The tale of Macigna and the passage to the underworld “The Hellmouth”
“An old folktale
of a passage to the underworld through a dangerous cave
which opens under the citadel
the “mouth of Hell”
like a new sicilian Jerusalem
protected by an evil creature, Macigna
who used to leave the river which flows to the valley
just to drag into the abyss
those bold childs
that, to become adults,
dared to challenge that dragon from the canyon of Carapè”.
A passage to the underworld protected by the devil Macigna
There are places that speak and have no mouth, streets that tell stories without a narrator, views that enchant curious passersby…
That’s how Marco Fragale describes Gratteri in the opening of his poem – Quella viuzza del mio borgo (The alley of my village) – third place at the 2015 Edoardo Salemi international award. Never like this case, the name of a place in Gratteri could pass on ancient beliefs and folktales concerning linguistic and anthropologic areas about the village considered the most enigmatic in the Madonie. We are talking about a valley, among two mountain slopes, in the shape of a crater, suspended by godly hands, between burning rocks and the Etruscan Sea that covers up arcane legends of the most concealed Sicily. An ancient Madonian village, known for its beryl crystals, is set, like a diamond, into this authentic and natural terrace, 670 meters above the sea level.
A pleasant valley crossed by an icy stream, called Crati descends from Pizzo Dipilo, crosses the town until it flows down the Mulinello cliff, located in the districts of Conigliera and Minnulidda and cascades down to Mancipa. The village’s citizens call this cliff “ A vucca o nfiernu” that means “the Hellmouth”, because the folk fantasy states that there would be a passage to the underworld, just under the fortress in Madonie, like a Dante’s sicilian Jerusalem, defended by Macigna, an evil creature.
This is the popular belief, handed down over the centuries. Indeed, it affirms that this devil, which looks like a dragon, would suddenly come out of this cave to catch those brave youngsters, who performed the ritual of leaning too much from the cliff of the Carapè, in order to become adults.
Grandmothers told their youngest grandchildren, especially the lively and restless ones, this story, to keep them far from cliffs or streams. The intention was to make kids believe that the monster would have brought them with itself into the bowels of the earth or inside the wells, in the water.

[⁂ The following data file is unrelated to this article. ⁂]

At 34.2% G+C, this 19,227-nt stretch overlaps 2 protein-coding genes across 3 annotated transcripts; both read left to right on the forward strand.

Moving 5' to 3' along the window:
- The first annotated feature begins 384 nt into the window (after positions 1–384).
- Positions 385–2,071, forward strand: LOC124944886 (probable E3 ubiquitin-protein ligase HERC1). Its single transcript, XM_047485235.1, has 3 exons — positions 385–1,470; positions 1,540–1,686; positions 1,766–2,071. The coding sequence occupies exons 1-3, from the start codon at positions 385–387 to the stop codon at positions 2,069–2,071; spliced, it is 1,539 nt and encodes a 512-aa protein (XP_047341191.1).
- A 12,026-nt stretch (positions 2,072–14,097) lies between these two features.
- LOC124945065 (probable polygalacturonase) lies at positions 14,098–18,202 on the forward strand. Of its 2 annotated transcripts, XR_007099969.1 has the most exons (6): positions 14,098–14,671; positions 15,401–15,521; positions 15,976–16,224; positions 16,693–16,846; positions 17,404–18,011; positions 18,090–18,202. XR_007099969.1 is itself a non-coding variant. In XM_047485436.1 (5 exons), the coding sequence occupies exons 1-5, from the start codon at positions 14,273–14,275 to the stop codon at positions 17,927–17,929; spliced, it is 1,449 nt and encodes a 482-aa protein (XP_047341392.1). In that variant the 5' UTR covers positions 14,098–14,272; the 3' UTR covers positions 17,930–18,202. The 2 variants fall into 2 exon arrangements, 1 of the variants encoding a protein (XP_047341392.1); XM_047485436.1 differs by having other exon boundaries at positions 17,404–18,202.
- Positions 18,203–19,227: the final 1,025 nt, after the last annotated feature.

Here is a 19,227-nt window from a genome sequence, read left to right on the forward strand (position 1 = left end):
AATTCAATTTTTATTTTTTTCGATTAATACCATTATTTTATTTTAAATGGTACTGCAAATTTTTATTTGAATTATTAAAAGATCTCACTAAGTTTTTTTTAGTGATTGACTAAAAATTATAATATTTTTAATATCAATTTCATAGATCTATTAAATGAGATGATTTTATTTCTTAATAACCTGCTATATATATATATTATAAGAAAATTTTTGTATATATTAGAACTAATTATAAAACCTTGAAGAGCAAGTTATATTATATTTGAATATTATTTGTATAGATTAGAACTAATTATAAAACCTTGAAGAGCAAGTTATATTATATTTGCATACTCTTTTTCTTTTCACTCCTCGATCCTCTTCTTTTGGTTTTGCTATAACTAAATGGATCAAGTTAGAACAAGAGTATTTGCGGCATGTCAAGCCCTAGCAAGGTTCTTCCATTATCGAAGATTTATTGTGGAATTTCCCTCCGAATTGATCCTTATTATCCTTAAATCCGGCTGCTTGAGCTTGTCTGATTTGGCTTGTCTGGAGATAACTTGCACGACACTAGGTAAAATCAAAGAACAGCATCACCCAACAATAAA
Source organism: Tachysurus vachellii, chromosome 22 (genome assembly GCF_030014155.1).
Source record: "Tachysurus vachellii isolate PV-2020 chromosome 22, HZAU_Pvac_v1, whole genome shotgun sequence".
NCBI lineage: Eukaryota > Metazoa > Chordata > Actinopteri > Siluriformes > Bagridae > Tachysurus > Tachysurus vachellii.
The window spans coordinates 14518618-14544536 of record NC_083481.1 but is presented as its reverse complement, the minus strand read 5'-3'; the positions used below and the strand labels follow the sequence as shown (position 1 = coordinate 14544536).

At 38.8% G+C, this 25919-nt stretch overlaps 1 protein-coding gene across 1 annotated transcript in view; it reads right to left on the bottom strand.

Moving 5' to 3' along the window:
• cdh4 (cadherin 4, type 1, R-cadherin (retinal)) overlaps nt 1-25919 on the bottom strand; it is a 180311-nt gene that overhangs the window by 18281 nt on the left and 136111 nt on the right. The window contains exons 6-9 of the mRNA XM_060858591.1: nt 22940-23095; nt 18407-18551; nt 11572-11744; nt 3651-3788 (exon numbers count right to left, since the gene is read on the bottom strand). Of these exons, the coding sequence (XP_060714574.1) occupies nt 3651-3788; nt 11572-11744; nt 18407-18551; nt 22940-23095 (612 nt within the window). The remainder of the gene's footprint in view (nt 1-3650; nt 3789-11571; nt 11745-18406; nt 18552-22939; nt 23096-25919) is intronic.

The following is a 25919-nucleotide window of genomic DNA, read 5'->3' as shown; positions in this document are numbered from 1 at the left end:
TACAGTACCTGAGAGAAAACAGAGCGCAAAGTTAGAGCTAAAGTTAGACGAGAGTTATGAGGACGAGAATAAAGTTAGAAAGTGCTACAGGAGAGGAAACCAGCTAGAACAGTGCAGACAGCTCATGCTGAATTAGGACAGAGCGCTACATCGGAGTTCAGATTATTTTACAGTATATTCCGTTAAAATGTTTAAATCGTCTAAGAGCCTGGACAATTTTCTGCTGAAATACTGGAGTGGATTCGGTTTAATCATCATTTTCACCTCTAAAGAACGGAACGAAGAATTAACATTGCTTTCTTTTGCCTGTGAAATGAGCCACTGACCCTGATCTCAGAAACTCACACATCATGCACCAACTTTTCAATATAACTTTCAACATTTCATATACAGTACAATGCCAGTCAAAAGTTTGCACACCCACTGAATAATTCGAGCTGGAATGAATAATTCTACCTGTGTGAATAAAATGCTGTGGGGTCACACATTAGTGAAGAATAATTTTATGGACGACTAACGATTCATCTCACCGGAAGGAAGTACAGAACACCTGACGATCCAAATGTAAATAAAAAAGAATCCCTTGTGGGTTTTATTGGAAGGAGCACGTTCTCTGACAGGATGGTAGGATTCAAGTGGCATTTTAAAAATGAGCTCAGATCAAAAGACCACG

The legend also says that for this reason in an immemorial time, the archangel San Michele was chosen to protect the village. Through his shining sword, he chases that beast back into the abyss. Even today, some pious women recite the following litany:
“San Michieli arcancilu oh risplendenti / Vui siti lu meru Ancilu di Diu / sutta lu pedi tiniti un serpenti / chidda è la spada chi vi detti Diu / Tiniti li volanzi giustamenti / pisati st’arma e purtatila a Diu”.
that is “ you, shining archangel Michele/ you are the God’s angel/ you have a snake under your feet/ that is the sword God gave you/ You keep the balances in a fair way/ weigh this weapon and take it to God.
Anyway, with regard to Macigna’s name, it could be meant as a variant of “ Macingu”, that from the ancient sicilian dialect would designate the devil. In this connection, M. Pasqualino wrote in his Sicilian vocabulary: “ Macingu, name that low social classes give to the devil, satanasso, satanas, diabolus”. Traina adds “perhaps from greek màchimos, pugnator, bellicoius (conspirator, demon) or eroded form coming from the latin malignus”.
Antonino Buttitta asserts that it should be linked to «all those beliefs, found among the most different populations, and which […] can be traced back to the same conception of a secret force operating in the universe and participating in the happening of the unusual». The anthropologist relates the meaning of the word “macignu” (< machineus) with the Melanesian concept of “mana”, namely “devil”, and with the Latin one of “numen”, which means “fate, unexpected event, destruction”.
Nevertheless, there is also another interpretation. A linguistic study about the lexicon of the Madonite dialectic culture, carried out by the University of Palermo, shows that the words “macignu”, “macingu” and “macinga” can be associated to the concept of a “strong swirling wind” and they can be found also in Bagheria, Petralia Sottana and Castelbuono.
However, the story about Gratteri would be a charming popular story that includes several meanings which could be dwelt on both from a linguistic and anthropological point of view.